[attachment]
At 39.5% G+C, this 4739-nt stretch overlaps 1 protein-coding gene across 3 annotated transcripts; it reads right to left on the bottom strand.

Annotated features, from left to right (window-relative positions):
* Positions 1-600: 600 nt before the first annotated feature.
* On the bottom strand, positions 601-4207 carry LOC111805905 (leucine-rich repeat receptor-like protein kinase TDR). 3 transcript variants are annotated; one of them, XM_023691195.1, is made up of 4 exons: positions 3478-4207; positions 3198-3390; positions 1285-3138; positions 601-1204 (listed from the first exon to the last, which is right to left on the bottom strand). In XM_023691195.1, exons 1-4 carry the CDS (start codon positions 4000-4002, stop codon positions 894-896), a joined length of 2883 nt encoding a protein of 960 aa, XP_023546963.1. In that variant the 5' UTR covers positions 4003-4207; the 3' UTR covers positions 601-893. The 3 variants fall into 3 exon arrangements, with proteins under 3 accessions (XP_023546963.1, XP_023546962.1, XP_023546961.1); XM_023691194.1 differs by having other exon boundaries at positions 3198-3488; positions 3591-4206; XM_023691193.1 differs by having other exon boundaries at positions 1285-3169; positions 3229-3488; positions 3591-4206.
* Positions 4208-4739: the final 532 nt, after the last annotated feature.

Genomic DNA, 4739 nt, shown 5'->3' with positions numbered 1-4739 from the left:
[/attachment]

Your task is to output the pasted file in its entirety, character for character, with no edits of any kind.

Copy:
At 39.5% G+C, this 4739-nt stretch overlaps 1 protein-coding gene across 3 annotated transcripts; it reads right to left on the bottom strand.

Annotated features, from left to right (window-relative positions):
* Positions 1-600: 600 nt before the first annotated feature.
* On the bottom strand, positions 601-4207 carry LOC111805905 (leucine-rich repeat receptor-like protein kinase TDR). 3 transcript variants are annotated; one of them, XM_023691195.1, is made up of 4 exons: positions 3478-4207; positions 3198-3390; positions 1285-3138; positions 601-1204 (listed from the first exon to the last, which is right to left on the bottom strand). In XM_023691195.1, exons 1-4 carry the CDS (start codon positions 4000-4002, stop codon positions 894-896), a joined length of 2883 nt encoding a protein of 960 aa, XP_023546963.1. In that variant the 5' UTR covers positions 4003-4207; the 3' UTR covers positions 601-893. The 3 variants fall into 3 exon arrangements, with proteins under 3 accessions (XP_023546963.1, XP_023546962.1, XP_023546961.1); XM_023691194.1 differs by having other exon boundaries at positions 3198-3488; positions 3591-4206; XM_023691193.1 differs by having other exon boundaries at positions 1285-3169; positions 3229-3488; positions 3591-4206.
* Positions 4208-4739: the final 532 nt, after the last annotated feature.

Genomic DNA, 4739 nt, shown 5'->3' with positions numbered 1-4739 from the left: